Which leads me to another point: while we stay pretty close to the main characters - Han and Leia - to the point that Chewie is doing so little that he's just about exiled to that eBook Denning wrote as a tie-in - the main characters move through a world of other characters with very little resources of their own. They aren't heroes, they are tourists. They need the Squibs to get the painting and to fin their way around Tatooine; the need the Darklighters to get through the desert; they need all kinds of people to know more about Anakin and Shmi. They need all kinds of people who do not just help or facilitate, like secondary characters in a story obviously would - they need those people to get anything done at all. Leia is written as somewhat naive, and too self-consciously ashamed of the fact that a piece of art should not be as important as the struggles of the simple people (when there are the McGuffin reason and the cultural reason to validate the search for the painting). And while Han's use of the rocket swoop did help find out about the Jawa connection, it's overshadowed by the fact that everyone already knows that the Jawas go to Anchorhead, which left me with the feeling that Han hadn't achieved anything at all except for filling another 50 pages.


    Buuuut... let's go to that other subject again: Mine. Because you brought something really intriguing to our doorstep, instantdeath! And yeah, I had never thought about that implication - how much did Denning have planned about Jacen's fall when he wrote this?

    I wouldn't say that Denning is asassinating his own ending by turning it upside down. If anything, I'd say that not only did Anakin Solo and Jaina do enough good do outweigh Jacen's bad deeds. Jacen did enough good of his own, and the way I understood the reports, Invincible made someone realize that Jacen's evil deeds really helped the galaxy reunite in peace or something like that. If anything, Denning is planting both seeds - you can't say that someone will be only evil, and that everything they'll do will have evil results. Therefore giving Leia a reason to have children. At the same time, assuming that he already knew where he'd like to go with Jacen in the future, he planted the destiny idea as well, so that it's no real surprise to find out that one of Leia's kids does indeed turn out bad in the end. It's turning a soap style "who could be evil now" twist into something more tragic, more epic, more premediated. In that way, it bookends the feelgood family story with a larger context. Which is generally good. For the record, I still think LOTF is dumb.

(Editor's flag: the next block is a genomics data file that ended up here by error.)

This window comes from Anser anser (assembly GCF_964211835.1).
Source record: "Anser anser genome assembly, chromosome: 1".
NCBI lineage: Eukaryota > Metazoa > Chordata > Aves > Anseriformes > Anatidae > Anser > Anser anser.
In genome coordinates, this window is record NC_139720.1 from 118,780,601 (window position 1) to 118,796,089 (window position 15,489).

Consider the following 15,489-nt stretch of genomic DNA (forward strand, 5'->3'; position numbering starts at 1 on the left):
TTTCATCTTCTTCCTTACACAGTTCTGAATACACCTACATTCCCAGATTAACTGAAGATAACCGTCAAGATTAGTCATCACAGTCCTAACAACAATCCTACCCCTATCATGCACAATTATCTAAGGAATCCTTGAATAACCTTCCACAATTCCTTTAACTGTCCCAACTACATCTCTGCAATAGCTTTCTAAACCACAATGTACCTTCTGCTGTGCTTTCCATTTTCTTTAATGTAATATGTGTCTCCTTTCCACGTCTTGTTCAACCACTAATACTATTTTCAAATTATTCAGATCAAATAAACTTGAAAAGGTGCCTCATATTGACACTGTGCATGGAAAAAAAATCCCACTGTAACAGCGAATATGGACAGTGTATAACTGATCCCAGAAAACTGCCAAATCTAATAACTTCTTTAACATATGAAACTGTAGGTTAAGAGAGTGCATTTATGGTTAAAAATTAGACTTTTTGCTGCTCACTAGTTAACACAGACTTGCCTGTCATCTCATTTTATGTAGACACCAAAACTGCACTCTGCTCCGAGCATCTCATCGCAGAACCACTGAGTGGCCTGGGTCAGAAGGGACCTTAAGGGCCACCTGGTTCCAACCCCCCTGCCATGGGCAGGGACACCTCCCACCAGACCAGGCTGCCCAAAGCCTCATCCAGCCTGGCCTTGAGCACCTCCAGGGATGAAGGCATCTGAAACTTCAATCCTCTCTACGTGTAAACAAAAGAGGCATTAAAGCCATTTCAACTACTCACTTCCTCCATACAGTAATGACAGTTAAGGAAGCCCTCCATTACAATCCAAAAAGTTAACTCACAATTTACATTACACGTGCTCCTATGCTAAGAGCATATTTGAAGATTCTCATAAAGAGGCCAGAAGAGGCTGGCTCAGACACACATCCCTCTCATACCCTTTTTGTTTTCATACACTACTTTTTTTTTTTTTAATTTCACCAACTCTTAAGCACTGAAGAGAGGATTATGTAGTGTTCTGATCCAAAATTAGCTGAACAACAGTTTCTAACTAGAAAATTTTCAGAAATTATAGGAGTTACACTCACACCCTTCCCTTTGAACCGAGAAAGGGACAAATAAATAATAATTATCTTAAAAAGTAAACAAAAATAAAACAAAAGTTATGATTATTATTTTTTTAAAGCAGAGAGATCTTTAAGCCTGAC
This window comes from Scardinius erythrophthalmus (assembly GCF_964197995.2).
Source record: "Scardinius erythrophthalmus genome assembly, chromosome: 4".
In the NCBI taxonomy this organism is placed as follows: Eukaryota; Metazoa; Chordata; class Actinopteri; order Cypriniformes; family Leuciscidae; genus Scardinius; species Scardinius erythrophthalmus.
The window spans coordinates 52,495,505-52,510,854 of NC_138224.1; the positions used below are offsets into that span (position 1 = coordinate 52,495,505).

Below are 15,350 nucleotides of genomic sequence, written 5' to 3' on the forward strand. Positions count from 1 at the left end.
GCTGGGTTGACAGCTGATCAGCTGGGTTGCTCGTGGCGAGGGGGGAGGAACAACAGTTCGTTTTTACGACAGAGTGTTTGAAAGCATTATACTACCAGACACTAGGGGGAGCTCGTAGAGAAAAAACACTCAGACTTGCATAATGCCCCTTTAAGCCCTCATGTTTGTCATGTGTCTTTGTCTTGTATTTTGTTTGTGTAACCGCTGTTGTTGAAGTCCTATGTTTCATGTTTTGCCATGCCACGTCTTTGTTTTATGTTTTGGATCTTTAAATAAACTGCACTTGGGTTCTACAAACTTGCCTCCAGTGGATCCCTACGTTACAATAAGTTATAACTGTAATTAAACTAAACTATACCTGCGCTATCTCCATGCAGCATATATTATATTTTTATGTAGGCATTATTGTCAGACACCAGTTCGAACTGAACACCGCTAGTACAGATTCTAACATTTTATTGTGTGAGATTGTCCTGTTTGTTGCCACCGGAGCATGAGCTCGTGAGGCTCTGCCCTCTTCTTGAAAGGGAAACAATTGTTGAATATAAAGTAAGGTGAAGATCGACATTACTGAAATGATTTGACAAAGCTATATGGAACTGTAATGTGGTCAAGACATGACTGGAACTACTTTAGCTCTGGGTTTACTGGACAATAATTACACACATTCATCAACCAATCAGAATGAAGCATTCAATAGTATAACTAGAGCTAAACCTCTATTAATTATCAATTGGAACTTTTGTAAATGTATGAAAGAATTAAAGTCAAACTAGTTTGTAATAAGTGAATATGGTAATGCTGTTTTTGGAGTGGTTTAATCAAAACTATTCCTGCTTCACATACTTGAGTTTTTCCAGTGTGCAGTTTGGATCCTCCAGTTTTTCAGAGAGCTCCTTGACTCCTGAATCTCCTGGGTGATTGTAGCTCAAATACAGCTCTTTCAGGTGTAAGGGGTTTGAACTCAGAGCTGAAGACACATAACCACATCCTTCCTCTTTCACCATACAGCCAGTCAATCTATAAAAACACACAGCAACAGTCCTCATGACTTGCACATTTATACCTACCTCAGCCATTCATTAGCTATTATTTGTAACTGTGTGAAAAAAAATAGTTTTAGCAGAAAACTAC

This larger context is interesting in so far as there had never been a question why Leia had had children. There had been fears, yes - but when HTTE kicked off this wonderful thing called EU, everyone thought it was only natural that Han and Leia had kids. It had only taken so long because there had still been a war to fight, and they had only recently relocated to Coruscant (and then Courtship had dated the wedding to a fairly late point anyway). So, Denning is using the prequels to fundamentally work the Solo family history over, to create a bookend at the beginning that wants to be answered in the end. And he had already created an ending at that point: Anakin Solo sacrificing himself for the good of his Jedi family and the galaxy (killing hundreds of sandpeople-like Vong savages in the process, as I'd like to add).
  17. Gorefiend Chosen One

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    Han might just be drawing the wrong collusion here, of course he knows who Vader is, but Mawbo might really just be hinting at his Jedi career here to taunt the Commander.